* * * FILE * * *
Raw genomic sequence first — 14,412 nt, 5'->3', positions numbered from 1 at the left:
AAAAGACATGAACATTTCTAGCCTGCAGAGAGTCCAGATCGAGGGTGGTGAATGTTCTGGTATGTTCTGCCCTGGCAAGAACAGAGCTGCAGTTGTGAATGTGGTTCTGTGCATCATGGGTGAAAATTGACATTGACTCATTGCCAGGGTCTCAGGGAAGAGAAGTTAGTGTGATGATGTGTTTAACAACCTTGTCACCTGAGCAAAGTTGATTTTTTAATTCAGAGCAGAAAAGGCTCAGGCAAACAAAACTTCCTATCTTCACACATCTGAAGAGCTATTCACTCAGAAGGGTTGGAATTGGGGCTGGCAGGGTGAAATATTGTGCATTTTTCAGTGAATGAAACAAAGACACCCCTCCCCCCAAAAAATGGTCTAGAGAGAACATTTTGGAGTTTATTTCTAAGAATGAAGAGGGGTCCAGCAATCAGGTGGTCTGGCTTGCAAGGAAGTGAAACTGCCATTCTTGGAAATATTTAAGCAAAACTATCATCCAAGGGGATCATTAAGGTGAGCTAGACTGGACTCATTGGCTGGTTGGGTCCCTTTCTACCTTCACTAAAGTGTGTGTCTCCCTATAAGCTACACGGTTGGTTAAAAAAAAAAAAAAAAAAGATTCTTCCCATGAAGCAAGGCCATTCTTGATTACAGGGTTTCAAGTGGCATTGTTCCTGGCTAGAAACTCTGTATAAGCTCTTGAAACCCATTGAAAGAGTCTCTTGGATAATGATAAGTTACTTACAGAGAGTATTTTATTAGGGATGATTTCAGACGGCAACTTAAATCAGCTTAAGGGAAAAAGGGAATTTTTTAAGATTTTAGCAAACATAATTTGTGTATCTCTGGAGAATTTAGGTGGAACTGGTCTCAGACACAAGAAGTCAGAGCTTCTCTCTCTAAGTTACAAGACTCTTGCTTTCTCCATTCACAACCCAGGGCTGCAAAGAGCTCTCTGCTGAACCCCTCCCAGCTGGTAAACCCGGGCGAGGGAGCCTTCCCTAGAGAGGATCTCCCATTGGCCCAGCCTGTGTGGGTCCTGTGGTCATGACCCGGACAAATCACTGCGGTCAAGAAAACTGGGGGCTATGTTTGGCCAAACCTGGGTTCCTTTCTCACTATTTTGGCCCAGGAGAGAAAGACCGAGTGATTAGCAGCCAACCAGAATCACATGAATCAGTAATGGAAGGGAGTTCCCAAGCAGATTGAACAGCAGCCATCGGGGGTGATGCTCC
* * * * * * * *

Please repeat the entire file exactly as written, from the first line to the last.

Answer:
Raw genomic sequence first — 14,412 nt, 5'->3', positions numbered from 1 at the left:
AAAAGACATGAACATTTCTAGCCTGCAGAGAGTCCAGATCGAGGGTGGTGAATGTTCTGGTATGTTCTGCCCTGGCAAGAACAGAGCTGCAGTTGTGAATGTGGTTCTGTGCATCATGGGTGAAAATTGACATTGACTCATTGCCAGGGTCTCAGGGAAGAGAAGTTAGTGTGATGATGTGTTTAACAACCTTGTCACCTGAGCAAAGTTGATTTTTTAATTCAGAGCAGAAAAGGCTCAGGCAAACAAAACTTCCTATCTTCACACATCTGAAGAGCTATTCACTCAGAAGGGTTGGAATTGGGGCTGGCAGGGTGAAATATTGTGCATTTTTCAGTGAATGAAACAAAGACACCCCTCCCCCCAAAAAATGGTCTAGAGAGAACATTTTGGAGTTTATTTCTAAGAATGAAGAGGGGTCCAGCAATCAGGTGGTCTGGCTTGCAAGGAAGTGAAACTGCCATTCTTGGAAATATTTAAGCAAAACTATCATCCAAGGGGATCATTAAGGTGAGCTAGACTGGACTCATTGGCTGGTTGGGTCCCTTTCTACCTTCACTAAAGTGTGTGTCTCCCTATAAGCTACACGGTTGGTTAAAAAAAAAAAAAAAAAAGATTCTTCCCATGAAGCAAGGCCATTCTTGATTACAGGGTTTCAAGTGGCATTGTTCCTGGCTAGAAACTCTGTATAAGCTCTTGAAACCCATTGAAAGAGTCTCTTGGATAATGATAAGTTACTTACAGAGAGTATTTTATTAGGGATGATTTCAGACGGCAACTTAAATCAGCTTAAGGGAAAAAGGGAATTTTTTAAGATTTTAGCAAACATAATTTGTGTATCTCTGGAGAATTTAGGTGGAACTGGTCTCAGACACAAGAAGTCAGAGCTTCTCTCTCTAAGTTACAAGACTCTTGCTTTCTCCATTCACAACCCAGGGCTGCAAAGAGCTCTCTGCTGAACCCCTCCCAGCTGGTAAACCCGGGCGAGGGAGCCTTCCCTAGAGAGGATCTCCCATTGGCCCAGCCTGTGTGGGTCCTGTGGTCATGACCCGGACAAATCACTGCGGTCAAGAAAACTGGGGGCTATGTTTGGCCAAACCTGGGTTCCTTTCTCACTATTTTGGCCCAGGAGAGAAAGACCGAGTGATTAGCAGCCAACCAGAATCACATGAATCAGTAATGGAAGGGAGTTCCCAAGCAGATTGAACAGCAGCCATCGGGGGTGATGCTCC